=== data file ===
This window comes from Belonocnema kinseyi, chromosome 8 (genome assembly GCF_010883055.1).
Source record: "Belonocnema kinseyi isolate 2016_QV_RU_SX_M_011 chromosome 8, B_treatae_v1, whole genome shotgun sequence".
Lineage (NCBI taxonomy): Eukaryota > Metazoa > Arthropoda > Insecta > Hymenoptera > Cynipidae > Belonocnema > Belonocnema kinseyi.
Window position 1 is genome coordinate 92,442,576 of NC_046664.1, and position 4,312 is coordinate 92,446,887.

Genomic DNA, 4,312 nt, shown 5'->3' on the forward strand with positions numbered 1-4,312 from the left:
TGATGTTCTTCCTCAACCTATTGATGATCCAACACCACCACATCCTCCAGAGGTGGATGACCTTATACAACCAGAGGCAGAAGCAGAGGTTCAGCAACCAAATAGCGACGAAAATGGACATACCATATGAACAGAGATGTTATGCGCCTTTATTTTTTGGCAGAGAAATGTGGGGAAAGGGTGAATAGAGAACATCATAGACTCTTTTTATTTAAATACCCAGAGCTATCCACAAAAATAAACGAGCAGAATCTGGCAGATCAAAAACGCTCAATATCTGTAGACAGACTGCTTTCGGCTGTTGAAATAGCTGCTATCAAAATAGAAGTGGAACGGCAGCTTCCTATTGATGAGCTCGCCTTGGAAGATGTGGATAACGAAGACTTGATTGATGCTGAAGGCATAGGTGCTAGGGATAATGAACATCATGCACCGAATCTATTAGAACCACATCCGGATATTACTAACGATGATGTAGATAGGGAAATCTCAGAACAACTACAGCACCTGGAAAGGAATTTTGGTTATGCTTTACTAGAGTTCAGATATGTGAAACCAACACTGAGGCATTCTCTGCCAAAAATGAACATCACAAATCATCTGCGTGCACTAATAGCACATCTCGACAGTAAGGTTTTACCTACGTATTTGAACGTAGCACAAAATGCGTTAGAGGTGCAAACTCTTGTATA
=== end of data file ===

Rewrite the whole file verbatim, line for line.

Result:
This window comes from Belonocnema kinseyi, chromosome 8 (genome assembly GCF_010883055.1).
Source record: "Belonocnema kinseyi isolate 2016_QV_RU_SX_M_011 chromosome 8, B_treatae_v1, whole genome shotgun sequence".
Lineage (NCBI taxonomy): Eukaryota > Metazoa > Arthropoda > Insecta > Hymenoptera > Cynipidae > Belonocnema > Belonocnema kinseyi.
Window position 1 is genome coordinate 92,442,576 of NC_046664.1, and position 4,312 is coordinate 92,446,887.

Genomic DNA, 4,312 nt, shown 5'->3' on the forward strand with positions numbered 1-4,312 from the left:
TGATGTTCTTCCTCAACCTATTGATGATCCAACACCACCACATCCTCCAGAGGTGGATGACCTTATACAACCAGAGGCAGAAGCAGAGGTTCAGCAACCAAATAGCGACGAAAATGGACATACCATATGAACAGAGATGTTATGCGCCTTTATTTTTTGGCAGAGAAATGTGGGGAAAGGGTGAATAGAGAACATCATAGACTCTTTTTATTTAAATACCCAGAGCTATCCACAAAAATAAACGAGCAGAATCTGGCAGATCAAAAACGCTCAATATCTGTAGACAGACTGCTTTCGGCTGTTGAAATAGCTGCTATCAAAATAGAAGTGGAACGGCAGCTTCCTATTGATGAGCTCGCCTTGGAAGATGTGGATAACGAAGACTTGATTGATGCTGAAGGCATAGGTGCTAGGGATAATGAACATCATGCACCGAATCTATTAGAACCACATCCGGATATTACTAACGATGATGTAGATAGGGAAATCTCAGAACAACTACAGCACCTGGAAAGGAATTTTGGTTATGCTTTACTAGAGTTCAGATATGTGAAACCAACACTGAGGCATTCTCTGCCAAAAATGAACATCACAAATCATCTGCGTGCACTAATAGCACATCTCGACAGTAAGGTTTTACCTACGTATTTGAACGTAGCACAAAATGCGTTAGAGGTGCAAACTCTTGTATA